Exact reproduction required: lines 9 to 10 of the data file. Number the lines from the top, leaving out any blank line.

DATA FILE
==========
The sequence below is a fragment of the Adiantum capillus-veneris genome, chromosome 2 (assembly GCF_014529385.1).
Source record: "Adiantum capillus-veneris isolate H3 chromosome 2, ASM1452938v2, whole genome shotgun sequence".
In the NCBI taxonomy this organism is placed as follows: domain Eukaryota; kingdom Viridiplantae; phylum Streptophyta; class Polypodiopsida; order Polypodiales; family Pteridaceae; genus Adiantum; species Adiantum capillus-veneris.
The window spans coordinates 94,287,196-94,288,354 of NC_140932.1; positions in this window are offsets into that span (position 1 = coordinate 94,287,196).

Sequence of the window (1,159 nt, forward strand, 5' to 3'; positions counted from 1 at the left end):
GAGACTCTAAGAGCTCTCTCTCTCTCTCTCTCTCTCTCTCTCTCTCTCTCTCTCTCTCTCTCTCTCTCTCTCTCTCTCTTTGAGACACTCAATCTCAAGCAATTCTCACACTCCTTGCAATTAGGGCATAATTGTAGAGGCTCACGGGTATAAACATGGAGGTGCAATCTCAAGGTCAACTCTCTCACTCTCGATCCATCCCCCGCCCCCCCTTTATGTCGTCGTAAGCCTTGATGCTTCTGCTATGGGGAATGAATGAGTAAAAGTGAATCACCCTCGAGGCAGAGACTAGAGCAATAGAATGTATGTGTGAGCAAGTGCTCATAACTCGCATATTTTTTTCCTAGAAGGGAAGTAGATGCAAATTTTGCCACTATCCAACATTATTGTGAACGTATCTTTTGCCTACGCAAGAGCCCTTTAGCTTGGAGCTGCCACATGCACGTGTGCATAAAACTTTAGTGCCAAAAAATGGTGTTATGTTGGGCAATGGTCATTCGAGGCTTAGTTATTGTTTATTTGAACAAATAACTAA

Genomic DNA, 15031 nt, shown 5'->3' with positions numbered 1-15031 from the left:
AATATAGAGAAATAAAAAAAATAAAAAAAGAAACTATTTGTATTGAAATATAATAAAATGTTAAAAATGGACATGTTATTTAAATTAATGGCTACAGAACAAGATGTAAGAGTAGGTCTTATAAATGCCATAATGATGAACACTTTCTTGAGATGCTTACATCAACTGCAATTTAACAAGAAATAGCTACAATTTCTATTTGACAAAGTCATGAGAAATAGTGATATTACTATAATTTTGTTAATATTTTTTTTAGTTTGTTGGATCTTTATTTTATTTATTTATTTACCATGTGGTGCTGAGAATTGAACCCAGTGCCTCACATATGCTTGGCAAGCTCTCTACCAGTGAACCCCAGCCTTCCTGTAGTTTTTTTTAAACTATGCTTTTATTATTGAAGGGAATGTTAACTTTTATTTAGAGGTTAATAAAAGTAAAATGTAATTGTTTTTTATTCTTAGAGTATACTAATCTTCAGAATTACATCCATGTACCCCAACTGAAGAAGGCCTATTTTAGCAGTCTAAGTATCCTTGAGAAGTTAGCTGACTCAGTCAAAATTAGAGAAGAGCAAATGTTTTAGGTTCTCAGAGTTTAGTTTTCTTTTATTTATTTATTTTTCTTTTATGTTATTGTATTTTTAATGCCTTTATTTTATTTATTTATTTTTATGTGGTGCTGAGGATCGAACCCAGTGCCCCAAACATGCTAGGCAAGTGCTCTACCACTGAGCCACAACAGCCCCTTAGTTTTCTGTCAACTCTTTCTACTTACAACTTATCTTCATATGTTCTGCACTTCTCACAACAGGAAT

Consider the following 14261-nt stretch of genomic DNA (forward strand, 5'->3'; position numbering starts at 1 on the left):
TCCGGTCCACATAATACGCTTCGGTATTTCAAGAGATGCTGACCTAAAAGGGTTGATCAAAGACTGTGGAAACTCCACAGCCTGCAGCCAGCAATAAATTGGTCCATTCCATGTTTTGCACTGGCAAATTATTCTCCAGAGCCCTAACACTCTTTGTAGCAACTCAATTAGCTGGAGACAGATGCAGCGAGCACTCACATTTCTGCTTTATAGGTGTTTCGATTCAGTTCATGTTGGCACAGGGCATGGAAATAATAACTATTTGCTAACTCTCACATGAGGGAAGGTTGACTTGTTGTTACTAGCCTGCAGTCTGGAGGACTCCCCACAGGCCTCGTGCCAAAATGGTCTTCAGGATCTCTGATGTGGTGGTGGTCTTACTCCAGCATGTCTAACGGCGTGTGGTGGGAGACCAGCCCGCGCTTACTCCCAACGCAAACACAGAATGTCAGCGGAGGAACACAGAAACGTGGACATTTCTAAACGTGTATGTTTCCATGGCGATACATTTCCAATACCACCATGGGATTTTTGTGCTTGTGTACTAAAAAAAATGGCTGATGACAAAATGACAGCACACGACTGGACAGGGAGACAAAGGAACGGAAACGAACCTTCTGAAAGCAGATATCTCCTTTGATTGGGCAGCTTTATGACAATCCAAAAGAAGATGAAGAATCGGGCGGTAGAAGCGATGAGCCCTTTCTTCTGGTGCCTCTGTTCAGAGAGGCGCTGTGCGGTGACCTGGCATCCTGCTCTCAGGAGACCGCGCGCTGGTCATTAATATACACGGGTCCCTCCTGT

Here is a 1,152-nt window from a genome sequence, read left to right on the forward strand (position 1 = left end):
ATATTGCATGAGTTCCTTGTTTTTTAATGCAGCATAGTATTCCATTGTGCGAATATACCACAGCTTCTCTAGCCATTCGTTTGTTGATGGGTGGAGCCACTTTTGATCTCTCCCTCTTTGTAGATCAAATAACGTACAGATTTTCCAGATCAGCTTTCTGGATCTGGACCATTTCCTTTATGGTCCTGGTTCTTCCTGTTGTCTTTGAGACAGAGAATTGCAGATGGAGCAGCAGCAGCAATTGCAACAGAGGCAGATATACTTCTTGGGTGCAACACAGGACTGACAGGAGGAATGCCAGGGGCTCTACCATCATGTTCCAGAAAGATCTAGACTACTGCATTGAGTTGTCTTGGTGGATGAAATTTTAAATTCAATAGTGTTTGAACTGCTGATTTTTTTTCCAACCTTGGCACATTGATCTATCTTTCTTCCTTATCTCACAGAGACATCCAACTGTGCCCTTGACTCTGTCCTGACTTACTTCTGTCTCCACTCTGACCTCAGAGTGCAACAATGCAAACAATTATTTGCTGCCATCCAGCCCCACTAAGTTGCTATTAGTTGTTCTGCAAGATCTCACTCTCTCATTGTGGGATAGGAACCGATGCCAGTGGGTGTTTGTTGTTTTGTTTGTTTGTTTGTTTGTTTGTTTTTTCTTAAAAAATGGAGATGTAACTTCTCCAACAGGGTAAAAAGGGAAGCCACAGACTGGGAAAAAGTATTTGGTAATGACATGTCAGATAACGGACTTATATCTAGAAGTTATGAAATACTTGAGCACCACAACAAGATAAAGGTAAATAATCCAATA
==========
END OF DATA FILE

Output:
Consider the following 14261-nt stretch of genomic DNA (forward strand, 5'->3'; position numbering starts at 1 on the left):
TCCGGTCCACATAATACGCTTCGGTATTTCAAGAGATGCTGACCTAAAAGGGTTGATCAAAGACTGTGGAAACTCCACAGCCTGCAGCCAGCAATAAATTGGTCCATTCCATGTTTTGCACTGGCAAATTATTCTCCAGAGCCCTAACACTCTTTGTAGCAACTCAATTAGCTGGAGACAGATGCAGCGAGCACTCACATTTCTGCTTTATAGGTGTTTCGATTCAGTTCATGTTGGCACAGGGCATGGAAATAATAACTATTTGCTAACTCTCACATGAGGGAAGGTTGACTTGTTGTTACTAGCCTGCAGTCTGGAGGACTCCCCACAGGCCTCGTGCCAAAATGGTCTTCAGGATCTCTGATGTGGTGGTGGTCTTACTCCAGCATGTCTAACGGCGTGTGGTGGGAGACCAGCCCGCGCTTACTCCCAACGCAAACACAGAATGTCAGCGGAGGAACACAGAAACGTGGACATTTCTAAACGTGTATGTTTCCATGGCGATACATTTCCAATACCACCATGGGATTTTTGTGCTTGTGTACTAAAAAAAATGGCTGATGACAAAATGACAGCACACGACTGGACAGGGAGACAAAGGAACGGAAACGAACCTTCTGAAAGCAGATATCTCCTTTGATTGGGCAGCTTTATGACAATCCAAAAGAAGATGAAGAATCGGGCGGTAGAAGCGATGAGCCCTTTCTTCTGGTGCCTCTGTTCAGAGAGGCGCTGTGCGGTGACCTGGCATCCTGCTCTCAGGAGACCGCGCGCTGGTCATTAATATACACGGGTCCCTCCTGT